F5a0ddffcf9ef5beca864050f090a790

(15515)

on June 06, 2014
at 08:05 PM

Thanks for your answer. But Dr. Peter did not have hyperinsulinemia.

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5 Answers

best answer

0
Medium avatar

(10611)

on June 08, 2014
at 09:53 AM

Do you have other symptoms of diabetes? Does your blood glucose sustain at high levels fasting? Is your A1C elevated?

These were my symptoms, and the most effective short-term treatment for them was a severe reduction in high glycemic carbs (sugars and starches). Long term, losing weight (from obese to normal) resulted in improved insulin sensitivity, and for the last 7 years I have been able to eat sugars and starches without elevating my fasting blood glucose. I continue to exercise daily, and I think this is the main mechanism for rapidly clearing the glucose.

F5a0ddffcf9ef5beca864050f090a790

(15515)

on June 08, 2014
at 10:36 AM

Wow, my comment just disappeared! Thanks for answering. Even though I am doing better, I am in no shape to exercise vigorously. I have problems with my thyroid, gastritis (autoimmune) etc. All I can do is walk every day. I will try to do it religiously.

Medium avatar

(10611)

on June 08, 2014
at 10:33 AM

Because I used exercise to lose weight I can't sort out the effect of obesity separately. I believe that all that visceral organ fat impeded glucose uptake, and that the obesity was the major cause of the diabetes. However, if I had remained sedentary I might still have to restrict carbs even at normal weight to keep A1C and blood glucose down. That underlying fear is my major motivation for continued exercise. I don't want to go back on a LC diet.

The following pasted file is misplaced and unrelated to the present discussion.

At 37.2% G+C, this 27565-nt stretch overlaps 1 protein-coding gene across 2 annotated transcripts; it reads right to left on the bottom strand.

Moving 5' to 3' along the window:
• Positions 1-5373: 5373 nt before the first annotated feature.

De1095b2ba29c1035f00428cbfe3cc7c

(777)

on June 08, 2014
at 10:15 AM

Yeah, exercising is the key to being able to eat carbs safely

3491e51730101b18724dc57c86601173

(8395)

on June 08, 2014
at 11:53 PM

Losing weight is not always the answer if you are insulin resistant. My daughter is where I was at her age, 13, very thin, and VERY insulin resistant --very high insulin and testosterone levels. This is PCOS. Elevated blood glucose and A1C elevations are much later downstream symptoms, after most of the metabolic damage has been done and one is on the verge of full blown Type II diabetes. We are not waiting around for hyperglycemia and A1C elevations to treat her with a low carb diet. She doesn't have weight to lose.

0
3491e51730101b18724dc57c86601173

(8395)

on June 08, 2014
at 02:35 AM

I'm a little less sensitive to carbs now, but that doesn't mean I'm eating cookies and cake! I can have a little rice or potato WITH my otherwise HFLC Paleo.